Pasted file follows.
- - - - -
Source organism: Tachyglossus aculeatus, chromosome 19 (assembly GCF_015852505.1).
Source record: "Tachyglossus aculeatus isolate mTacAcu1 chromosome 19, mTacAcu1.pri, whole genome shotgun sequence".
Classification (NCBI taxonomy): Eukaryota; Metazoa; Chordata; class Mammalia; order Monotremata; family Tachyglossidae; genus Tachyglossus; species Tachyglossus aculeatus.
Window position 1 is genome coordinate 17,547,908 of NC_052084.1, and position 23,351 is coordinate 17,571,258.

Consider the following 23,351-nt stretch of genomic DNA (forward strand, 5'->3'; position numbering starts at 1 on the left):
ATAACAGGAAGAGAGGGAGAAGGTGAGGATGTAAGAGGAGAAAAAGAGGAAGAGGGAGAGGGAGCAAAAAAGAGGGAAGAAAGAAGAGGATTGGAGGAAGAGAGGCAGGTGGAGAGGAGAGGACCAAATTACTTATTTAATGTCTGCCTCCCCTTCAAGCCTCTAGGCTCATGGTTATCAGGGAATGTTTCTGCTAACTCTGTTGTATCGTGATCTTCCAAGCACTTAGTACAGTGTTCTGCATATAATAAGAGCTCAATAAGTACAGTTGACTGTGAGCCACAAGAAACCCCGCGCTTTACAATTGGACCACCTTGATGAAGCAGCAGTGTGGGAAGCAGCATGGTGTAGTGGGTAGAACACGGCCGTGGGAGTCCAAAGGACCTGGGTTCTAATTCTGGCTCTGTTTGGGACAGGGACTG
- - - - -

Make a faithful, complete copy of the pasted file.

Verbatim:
Source organism: Tachyglossus aculeatus, chromosome 19 (assembly GCF_015852505.1).
Source record: "Tachyglossus aculeatus isolate mTacAcu1 chromosome 19, mTacAcu1.pri, whole genome shotgun sequence".
Classification (NCBI taxonomy): Eukaryota; Metazoa; Chordata; class Mammalia; order Monotremata; family Tachyglossidae; genus Tachyglossus; species Tachyglossus aculeatus.
Window position 1 is genome coordinate 17,547,908 of NC_052084.1, and position 23,351 is coordinate 17,571,258.

Consider the following 23,351-nt stretch of genomic DNA (forward strand, 5'->3'; position numbering starts at 1 on the left):
ATAACAGGAAGAGAGGGAGAAGGTGAGGATGTAAGAGGAGAAAAAGAGGAAGAGGGAGAGGGAGCAAAAAAGAGGGAAGAAAGAAGAGGATTGGAGGAAGAGAGGCAGGTGGAGAGGAGAGGACCAAATTACTTATTTAATGTCTGCCTCCCCTTCAAGCCTCTAGGCTCATGGTTATCAGGGAATGTTTCTGCTAACTCTGTTGTATCGTGATCTTCCAAGCACTTAGTACAGTGTTCTGCATATAATAAGAGCTCAATAAGTACAGTTGACTGTGAGCCACAAGAAACCCCGCGCTTTACAATTGGACCACCTTGATGAAGCAGCAGTGTGGGAAGCAGCATGGTGTAGTGGGTAGAACACGGCCGTGGGAGTCCAAAGGACCTGGGTTCTAATTCTGGCTCTGTTTGGGACAGGGACTG